Managers need to sit down with new employees and point
out priorities. It’s a good idea to pull out the
performance review form and discuss how you define
“excellent performance.” Paint a picture. Don’t assume.
experienced employees it’s critical to discuss your
expectations at least once a year when you’re forming
plans for the coming year. It’s even better to discuss
the results you expect when you are delegating each
assignment. Too often, we simply tell our employees what
we want done - not the results we expect. We deserve to
Too many managers lead through mental telepathy. They
assume their employees know what to do and how to do it.
Managers must learn how to be good sideline coaches. Too
often a well-meaning boss will run in and play the game
for the subordinate rather than calling in the plays
from the sidelines. The boss may be having fun but her
subordinate isn’t learning a thing.
Overcontrolling bosses make their employees feel
inadequate and undermined. Because they don’t force them
to take the responsibility for solving their own
problems, their employees either give up and become
passive or the good ones quit.
Undercontrolling bosses cause different problems. Their
hands-off style contributes to confusion about
priorities. They don’t like to make unpopular decisions
because they want everyone to be happy. Their team ends
up running around the field in circles bumping into each
other. Fights break out. They usually end up being
ignored or despised.
Why wait until the formal performance review to surprise
your employee? Then it’s too late to do anything about
it. Managers get into trouble by not confronting
employees early enough.
often tell me they don’t want to hurt employees’
feelings or are afraid the employee will lose his or her
next time you struggle with whether or not to share
negative feedback with your employee, ask yourself: “If
I had this problem, would I want my boss to tell me?”
good way to give negative feedback in a constructive way
is to use the employee’s personal goal as a lead-in. For
example: “I know you’re trying to bring in bigger retail
clients, so I’m sure you’d want to know if there was
something getting in the way of that ...” It helps them
hear what you have to say because you have their best
interests at heart.
Feedback given along the way sounds more like coaching -
not like punishment.
Employees demand recognition for their efforts. They are
actively managing their own careers and won’t tolerate
can’t afford what happens when good employees begin to
wither from lack of positive reinforcement. In spite of
themselves, some of them begin to say: “Why should I
kill myself? He or she doesn’t appreciate it anyway!”
There has been a lot of research on motivational theory.
One of the things inherent in all of the findings is
that humans thrive on recognition. Nothing improves our
hearing like praise. We never get too old for it.
Giving positive reinforcement is the most powerful
coaching tool you have as a manager. Mention the thing
you like and you’ll get more of it.
Remember to be specific, don’t mix negative and
positive. Give feedback and compliments as soon after
the event as possible. If you wait until their
performance review, the effect is lost.
job has a tremendous impact on the people you manage.
Your success or failure to pay attention to the “big
four” will not only affect your employees but your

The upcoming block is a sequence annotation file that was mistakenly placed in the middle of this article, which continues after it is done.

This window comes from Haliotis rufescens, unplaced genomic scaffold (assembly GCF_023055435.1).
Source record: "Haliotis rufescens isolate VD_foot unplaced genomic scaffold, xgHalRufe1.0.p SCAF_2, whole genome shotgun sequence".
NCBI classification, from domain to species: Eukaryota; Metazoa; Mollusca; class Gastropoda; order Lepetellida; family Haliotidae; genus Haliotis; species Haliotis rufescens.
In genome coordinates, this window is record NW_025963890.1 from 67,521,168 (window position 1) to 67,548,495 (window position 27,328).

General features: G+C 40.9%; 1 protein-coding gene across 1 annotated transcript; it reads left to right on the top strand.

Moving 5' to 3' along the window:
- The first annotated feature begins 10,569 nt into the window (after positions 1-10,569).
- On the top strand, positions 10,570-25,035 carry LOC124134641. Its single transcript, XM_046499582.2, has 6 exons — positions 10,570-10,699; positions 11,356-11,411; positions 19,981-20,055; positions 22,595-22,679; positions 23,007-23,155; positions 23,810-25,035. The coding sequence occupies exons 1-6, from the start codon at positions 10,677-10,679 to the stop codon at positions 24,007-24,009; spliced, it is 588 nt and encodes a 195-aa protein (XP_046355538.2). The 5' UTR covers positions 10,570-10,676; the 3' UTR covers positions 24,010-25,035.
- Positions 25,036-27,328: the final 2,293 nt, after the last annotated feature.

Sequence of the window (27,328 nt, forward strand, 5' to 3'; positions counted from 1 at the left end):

future as well.
managers know that employee satisfaction is essential to
healthy teamwork, initiative and productivity. Based on
an in-depth study of the most innovative ideas in
creating a culture where employees thrive, our
recruiting & retention tools have all the secrets you
will need to find and keep the best employees.
Learn how to give criticism effectively
August 5, 2014
is like swallowing bad-tasting medicine. We wish we
didn't have to take it, but we know, if it’s valid, it
will make us better.
Criticism is often as difficult to give as it is to
receive. We don’t like to criticize because we don’t
want to hurt feelings. Because of this, many managers
rank giving negative feedback high on the list of
techniques they want to improve. Even the best employees
occasionally need to hear how they can improve their
work. In fact, as a good coach, you owe it to your
employees to recognize excellent work, as well as to
give criticism, so they have a clear picture of the
performance you desire.
If employees only hear about their work when they do it
wrong, they may feel unappreciated and withhold extra
effort because “the boss never notices anyway.” You risk
getting an average performance out of a star performer.
Conversely, if employees hear only positive remarks or
silence, they are being cheated out of important
feedback that could help their careers. For example,
studies have pointed out that some male bosses are
hesitant to criticize female employees because they
aren’t sure how they’ll handle it.
Here are some basic guidelines to help you deliver
■ Don’t sugar-coat the criticism with compliments.
Even though you may think it will make the criticism
easier to take, you may send mixed signals to your
employees. They may either doubt the sincerity of your
compliment or not take the advice as seriously as they
should. For example: “John, I really think this report
is well done, but there are quite a few little things
Instead, focus immediately on the task or behavior you
wish to change. This doesn’t mean you should ignore the
need to preserve your employee's self-esteem, however.
Example: “John, these fact sheets are incomplete. You’re
usually very thorough in your reports. Can you tell me
anything about this?” This preserves the employee’s selfesteem and reduces defensiveness, while staying
focused on the specific problem.
■ Give negative feedback on only one thing at a time.
Overloading an employee with several criticisms at once
can diffuse the importance of each item. For example:
“Sharon, there are too many typos in this letter. You